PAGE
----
Context and competition in the capture of visual attention

Research output: Contribution to journalArticlepeer-review

Standard

Context and competition in the capture of visual attention. / Hickey, Clayton; Theeuwes, Jan.

In: Attention, Perception, and Psychophysics, Vol. 73, No. 7, 01.10.2011, p. 2053-2064.

Research output: Contribution to journalArticlepeer-review

Harvard

APA

Vancouver

Author

Bibtex

@article{80fb332d1a1b4e548b1766c4d85423ed,
title = "Context and competition in the capture of visual attention",
abstract = "Competition-based models of visual attention propose that perceptual ambiguity is resolved through inhibition, which is stronger when objects share a greater number of neural receptive fields (RFs). According to this theory, the misallocation of attention to a salient distractor-that is, the capture of attention-can be indexed in RF-scaled interference costs. We used this pattern to investigate distractor-related costs in visual search across several manipulations of temporal context. Distractor costs are generally larger under circumstances in which the distractor can be defined by features that have recently characterised the target, suggesting that capture occurs in these trials. However, our results show that search for a target in the presence of a salient distractor also produces RF-scaled costs when the features defining the target and distractor do not vary from trial to trial. Contextual differences in distractor costs appear to reflect something other than capture, perhaps a qualitative difference in the type of attentional mechanism deployed to the distractor.",
keywords = "Attention, Biased competition, Capture, Visual search",
author = "Clayton Hickey and Jan Theeuwes",
year = "2011",
month = oct,
day = "1",
doi = "10.3758/s13414-011-0168-9",
language = "English",
volume = "73",
pages = "2053--2064",
journal = "Attention, perception & psychophysics",
issn = "1943-3921",
publisher = "Springer",
number = "7",

}

RIS

TY - JOUR

T1 - Context and competition in the capture of visual attention

AU - Hickey, Clayton

AU - Theeuwes, Jan

PY - 2011/10/1

Y1 - 2011/10/1

N2 - Competition-based models of visual attention propose that perceptual ambiguity is resolved through inhibition, which is stronger when objects share a greater number of neural receptive fields (RFs). According to this theory, the misallocation of attention to a salient distractor-that is, the capture of attention-can be indexed in RF-scaled interference costs. We used this pattern to investigate distractor-related costs in visual search across several manipulations of temporal context. Distractor costs are generally larger under circumstances in which the distractor can be defined by features that have recently characterised the target, suggesting that capture occurs in these trials. However, our results show that search for a target in the presence of a salient distractor also produces RF-scaled costs when the features defining the target and distractor do not vary from trial to trial. Contextual differences in distractor costs appear to reflect something other than capture, perhaps a qualitative difference in the type of attentional mechanism deployed to the distractor.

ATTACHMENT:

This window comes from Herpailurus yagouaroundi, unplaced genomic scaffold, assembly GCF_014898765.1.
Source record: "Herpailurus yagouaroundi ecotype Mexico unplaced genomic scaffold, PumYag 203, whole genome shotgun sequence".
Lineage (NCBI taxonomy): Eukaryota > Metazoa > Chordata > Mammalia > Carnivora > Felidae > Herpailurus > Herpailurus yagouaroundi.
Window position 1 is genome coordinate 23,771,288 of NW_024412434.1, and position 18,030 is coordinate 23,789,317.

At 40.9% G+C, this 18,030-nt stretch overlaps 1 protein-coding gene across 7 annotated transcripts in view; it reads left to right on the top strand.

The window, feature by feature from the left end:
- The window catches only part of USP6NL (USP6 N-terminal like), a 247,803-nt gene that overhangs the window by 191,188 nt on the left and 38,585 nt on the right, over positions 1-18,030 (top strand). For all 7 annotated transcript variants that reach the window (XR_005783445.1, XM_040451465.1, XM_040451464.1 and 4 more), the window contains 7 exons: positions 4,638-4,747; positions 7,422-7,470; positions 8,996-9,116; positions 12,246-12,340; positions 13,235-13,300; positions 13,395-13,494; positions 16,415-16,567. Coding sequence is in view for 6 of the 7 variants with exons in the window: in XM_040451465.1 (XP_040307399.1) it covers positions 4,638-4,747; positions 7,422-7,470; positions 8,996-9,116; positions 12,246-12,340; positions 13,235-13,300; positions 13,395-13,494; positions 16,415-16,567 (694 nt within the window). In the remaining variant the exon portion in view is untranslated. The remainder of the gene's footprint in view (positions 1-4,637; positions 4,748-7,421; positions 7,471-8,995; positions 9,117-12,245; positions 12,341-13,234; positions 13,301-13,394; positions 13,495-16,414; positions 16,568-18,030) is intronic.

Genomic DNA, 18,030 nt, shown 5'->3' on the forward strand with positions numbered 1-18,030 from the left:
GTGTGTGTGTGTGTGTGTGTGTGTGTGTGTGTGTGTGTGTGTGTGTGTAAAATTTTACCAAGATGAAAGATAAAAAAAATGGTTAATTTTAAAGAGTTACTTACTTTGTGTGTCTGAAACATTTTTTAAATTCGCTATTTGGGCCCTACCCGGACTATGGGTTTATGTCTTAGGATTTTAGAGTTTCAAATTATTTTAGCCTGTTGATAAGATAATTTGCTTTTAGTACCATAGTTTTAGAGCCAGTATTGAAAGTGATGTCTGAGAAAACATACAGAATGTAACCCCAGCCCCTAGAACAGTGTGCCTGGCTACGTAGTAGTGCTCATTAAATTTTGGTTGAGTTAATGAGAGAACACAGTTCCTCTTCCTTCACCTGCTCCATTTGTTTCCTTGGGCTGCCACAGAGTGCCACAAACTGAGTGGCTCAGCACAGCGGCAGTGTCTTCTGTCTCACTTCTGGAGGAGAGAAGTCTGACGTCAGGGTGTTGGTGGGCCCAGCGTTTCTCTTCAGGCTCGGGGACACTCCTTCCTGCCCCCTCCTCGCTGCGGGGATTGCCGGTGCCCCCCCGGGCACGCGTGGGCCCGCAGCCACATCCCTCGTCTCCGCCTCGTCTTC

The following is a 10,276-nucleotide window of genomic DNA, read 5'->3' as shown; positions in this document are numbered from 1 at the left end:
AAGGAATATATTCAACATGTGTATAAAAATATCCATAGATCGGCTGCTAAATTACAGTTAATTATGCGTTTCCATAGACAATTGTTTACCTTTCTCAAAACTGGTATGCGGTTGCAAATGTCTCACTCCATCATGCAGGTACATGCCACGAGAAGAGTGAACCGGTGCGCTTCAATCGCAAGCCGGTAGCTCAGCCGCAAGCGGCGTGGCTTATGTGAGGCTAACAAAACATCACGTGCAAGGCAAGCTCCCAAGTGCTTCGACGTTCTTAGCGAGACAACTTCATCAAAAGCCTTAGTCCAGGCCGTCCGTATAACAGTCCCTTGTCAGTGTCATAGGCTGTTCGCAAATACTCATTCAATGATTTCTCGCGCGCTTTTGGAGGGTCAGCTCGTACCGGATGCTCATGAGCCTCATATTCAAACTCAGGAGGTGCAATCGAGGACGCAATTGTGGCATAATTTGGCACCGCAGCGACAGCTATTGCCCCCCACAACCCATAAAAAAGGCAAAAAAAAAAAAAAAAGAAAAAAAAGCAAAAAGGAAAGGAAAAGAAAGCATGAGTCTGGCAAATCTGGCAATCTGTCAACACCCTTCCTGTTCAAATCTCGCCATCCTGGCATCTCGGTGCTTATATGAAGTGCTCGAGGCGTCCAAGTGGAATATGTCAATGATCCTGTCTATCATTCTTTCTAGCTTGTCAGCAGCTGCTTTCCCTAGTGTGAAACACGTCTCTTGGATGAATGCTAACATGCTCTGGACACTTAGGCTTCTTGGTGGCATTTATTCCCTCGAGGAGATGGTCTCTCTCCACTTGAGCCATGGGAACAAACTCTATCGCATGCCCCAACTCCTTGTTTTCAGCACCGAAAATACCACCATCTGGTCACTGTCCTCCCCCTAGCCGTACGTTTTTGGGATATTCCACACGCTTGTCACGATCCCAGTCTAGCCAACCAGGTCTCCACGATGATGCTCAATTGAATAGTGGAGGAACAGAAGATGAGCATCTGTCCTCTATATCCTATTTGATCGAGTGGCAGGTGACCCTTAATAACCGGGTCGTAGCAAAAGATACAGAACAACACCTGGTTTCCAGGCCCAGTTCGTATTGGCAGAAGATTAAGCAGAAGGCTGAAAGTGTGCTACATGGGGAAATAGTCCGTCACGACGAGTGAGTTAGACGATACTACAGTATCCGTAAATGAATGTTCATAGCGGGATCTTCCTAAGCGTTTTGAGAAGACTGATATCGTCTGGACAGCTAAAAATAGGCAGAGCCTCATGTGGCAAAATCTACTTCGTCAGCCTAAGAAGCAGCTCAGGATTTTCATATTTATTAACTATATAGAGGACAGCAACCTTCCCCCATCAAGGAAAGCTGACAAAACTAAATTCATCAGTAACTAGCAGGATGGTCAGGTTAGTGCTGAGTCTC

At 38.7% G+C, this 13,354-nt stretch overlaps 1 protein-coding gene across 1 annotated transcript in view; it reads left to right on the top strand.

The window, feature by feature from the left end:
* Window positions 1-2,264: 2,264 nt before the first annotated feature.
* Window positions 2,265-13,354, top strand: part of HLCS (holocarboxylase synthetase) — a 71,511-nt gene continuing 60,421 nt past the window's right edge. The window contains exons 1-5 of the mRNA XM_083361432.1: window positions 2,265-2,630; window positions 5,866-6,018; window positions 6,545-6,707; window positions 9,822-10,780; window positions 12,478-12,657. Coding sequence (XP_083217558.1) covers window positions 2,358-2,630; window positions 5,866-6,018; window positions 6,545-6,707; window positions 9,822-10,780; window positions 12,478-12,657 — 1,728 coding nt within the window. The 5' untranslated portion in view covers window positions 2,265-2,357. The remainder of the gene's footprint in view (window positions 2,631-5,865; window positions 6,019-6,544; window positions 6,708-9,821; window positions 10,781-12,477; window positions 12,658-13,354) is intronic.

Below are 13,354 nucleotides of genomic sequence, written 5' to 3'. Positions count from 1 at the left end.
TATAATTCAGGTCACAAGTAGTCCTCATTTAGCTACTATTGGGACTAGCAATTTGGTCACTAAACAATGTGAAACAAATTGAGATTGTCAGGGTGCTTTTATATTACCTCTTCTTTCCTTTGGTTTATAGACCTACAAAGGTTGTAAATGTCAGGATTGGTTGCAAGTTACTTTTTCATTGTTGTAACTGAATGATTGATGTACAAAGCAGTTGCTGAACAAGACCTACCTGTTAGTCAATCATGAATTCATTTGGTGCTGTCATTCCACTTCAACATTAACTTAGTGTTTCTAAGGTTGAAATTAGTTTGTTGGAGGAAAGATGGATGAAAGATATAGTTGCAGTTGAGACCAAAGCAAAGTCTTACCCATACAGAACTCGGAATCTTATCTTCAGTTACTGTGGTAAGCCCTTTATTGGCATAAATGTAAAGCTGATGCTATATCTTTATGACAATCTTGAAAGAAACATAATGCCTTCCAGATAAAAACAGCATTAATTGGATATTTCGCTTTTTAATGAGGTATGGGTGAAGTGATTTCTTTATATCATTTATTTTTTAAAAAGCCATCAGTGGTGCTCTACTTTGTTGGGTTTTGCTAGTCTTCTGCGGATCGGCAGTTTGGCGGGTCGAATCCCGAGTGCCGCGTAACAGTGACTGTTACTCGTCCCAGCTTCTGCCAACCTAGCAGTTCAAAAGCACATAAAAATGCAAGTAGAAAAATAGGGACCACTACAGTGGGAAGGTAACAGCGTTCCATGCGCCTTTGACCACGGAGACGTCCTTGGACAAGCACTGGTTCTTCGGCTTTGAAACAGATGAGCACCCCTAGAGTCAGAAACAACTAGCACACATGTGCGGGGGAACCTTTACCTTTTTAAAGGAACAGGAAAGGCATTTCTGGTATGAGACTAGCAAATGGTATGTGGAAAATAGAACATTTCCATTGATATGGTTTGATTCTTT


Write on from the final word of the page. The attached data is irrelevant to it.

AB - Competition-based models of visual attention propose that perceptual ambiguity is resolved through inhibition, which is stronger when objects share a greater number of neural receptive fields (RFs). According to this theory, the misallocation of attention to a salient distractor-that is, the capture of attention-can be indexed in RF-scaled interference costs. We used this pattern to investigate distractor-related costs in visual search across several manipulations of temporal context. Distractor costs are generally larger under circumstances in which the distractor can be defined by features that have recently characterised the target, suggesting that capture occurs in these trials. However, our results show that search for a target in the presence of a salient distractor also produces RF-scaled costs when the features defining the target and distractor do not vary from trial to trial. Contextual differences in distractor costs appear to reflect something other than capture, perhaps a qualitative difference in the type of attentional mechanism deployed to the distractor.

KW - Attention

KW - Biased competition

KW - Capture

KW - Visual search

UR - http://www.scopus.com/inward/record.url?scp=80155183242&partnerID=8YFLogxK

U2 - 10.3758/s13414-011-0168-9

DO - 10.3758/s13414-011-0168-9

M3 - Article

C2 - 21739337

AN - SCOPUS:80155183242

VL - 73

SP - 2053

EP - 2064

JO - Attention, perception & psychophysics

JF - Attention, perception & psychophysics

SN - 1943-3921

IS - 7

ER -